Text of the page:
It’s no big surprise that some processed foods, such as boxed macaroni and cheese, have been enjoying a renaissance lately. People are stressed. Grocery prices are rising. And given all the confusing nutrition advice coming at us, surely someone … somewhere … has done a study that says sugary snacks are good for you. Yeah, not so fast. Step away from the toaster pastries.
“Many high salt, high carb comfort foods are only going to make you gain weight, feel worse and could ultimately damage your health,” cautions Nutrition Myth Buster Jonny Bowden, Ph.D., CNS. “You’ll actually start feeling better and have more energy once you begin eating more nutritious foods.”
But here’s the dilemma: When it comes to dietary advice, who do you believe?
Some dietary advice on mainstream websites is decades out of date
“The dietary advice issued by various organizations is often a mix of old and new data. It’s not in line with what those of us who study this continually are telling people today. It takes way too long for some of these big organizations to incorporate the current scientific thinking into the mantras that they’ve been repeating for sometimes decades,” says Bowden.
“Another reason why it’s so hard to get a straight answer about foods is that they don’t fall into perfect categories. For example, some saturated fats are very healthy for you. And some unsaturated fats should be avoided at all costs!”
He elaborates, “Saturated fats such as ghee, palm oil, butter and coconut oil have been absolved of being bad for your health. Meanwhile, canola, sunflower, corn and soy are now known to be highly inflammatory!”
Film exposes the misinformation and why we’re so confused!
In the new feature length documentary Fat Fiction, Bowden and other leading health experts examine the facts and myths of saturated fats in the human diet, and question why medical advice has remained the same for decades as health issues proliferate in America.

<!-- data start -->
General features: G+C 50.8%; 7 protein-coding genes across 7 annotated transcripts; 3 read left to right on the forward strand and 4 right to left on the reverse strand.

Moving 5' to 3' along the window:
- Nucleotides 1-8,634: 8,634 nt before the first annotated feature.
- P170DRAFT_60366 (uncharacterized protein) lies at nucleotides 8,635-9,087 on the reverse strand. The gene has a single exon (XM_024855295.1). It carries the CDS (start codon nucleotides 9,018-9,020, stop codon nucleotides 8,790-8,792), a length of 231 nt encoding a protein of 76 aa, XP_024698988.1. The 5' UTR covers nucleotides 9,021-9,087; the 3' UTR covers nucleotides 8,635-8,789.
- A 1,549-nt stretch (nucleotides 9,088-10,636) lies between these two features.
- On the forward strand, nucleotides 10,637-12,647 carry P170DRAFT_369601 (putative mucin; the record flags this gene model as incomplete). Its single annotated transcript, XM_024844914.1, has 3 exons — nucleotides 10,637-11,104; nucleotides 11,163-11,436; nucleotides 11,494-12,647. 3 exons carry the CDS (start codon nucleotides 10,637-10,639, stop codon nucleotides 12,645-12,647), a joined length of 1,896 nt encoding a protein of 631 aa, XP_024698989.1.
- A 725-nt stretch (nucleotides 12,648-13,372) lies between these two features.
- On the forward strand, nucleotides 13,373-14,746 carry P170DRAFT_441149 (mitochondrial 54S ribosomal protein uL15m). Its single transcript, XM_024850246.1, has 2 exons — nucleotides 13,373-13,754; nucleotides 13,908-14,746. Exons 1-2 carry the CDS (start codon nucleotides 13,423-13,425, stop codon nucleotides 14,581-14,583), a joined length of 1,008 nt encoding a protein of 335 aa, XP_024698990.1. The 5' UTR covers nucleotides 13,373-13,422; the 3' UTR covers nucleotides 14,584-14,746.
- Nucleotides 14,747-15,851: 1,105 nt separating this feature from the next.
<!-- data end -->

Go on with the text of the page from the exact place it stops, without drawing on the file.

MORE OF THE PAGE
“In the film, we share more than a decade of published research confirming that fat, particularly saturated fat, was wrongly demonized. It is not a causative factor in heart disease. Worse, the low-fat dietary guides we’ve been following since the 1980s were never based on hard science,” says Bowden.
So what should we be eating?
Bowden, the best-selling author of “The 150 Healthiest Foods on Earth,” gives three tips for choosing what foods to include in your diet:
“Check your sources for all articles on health and nutrition. A single study should never be the basis of your nutritional decisions, because studies contradict each other all the time. And don’t buy into the infomercial stuff about “clinical studies” supporting the latest fat-burner. Those are usually done in someone’s office and not subject to any peer review.
“Wait for multiple studies, completed by reputable universities, confirming the same outcomes. And even then be aware of things like who funded the study and who benefits from the results. There may be no way to avoid commercial interests in scientific research, but at least it’s good to be aware of it.”
Be open to learning about ingredients you may want to add to your diet. “For example, some people are hyper-focused on palm oil. They’d have you believe that it’s bad for you and the environment. They also are stuck in the old 1950s notion that “saturated fat is bad for you.” Both beliefs are wrong. Some countries — notably Malaysia — are passionately committed to the environment. The palm oil from Malaysia is sustainably produced. Real Malaysian palm oil is one of the healthiest cooking oils I know of.
“Malaysian palm oil is also a rich source of vitamin E tocotrienols which support heart and brain health. And heart health is a huge concern in this country! It’s also a nutritious replacement for trans fats.”
Eat real food: food your great-grandmother would have recognized as food. “Eat from what I call the “Jonny Bowden Four Food Groups”: food you could hunt, fish, gather or pluck. Stay away from overly processed and get back to basics.”
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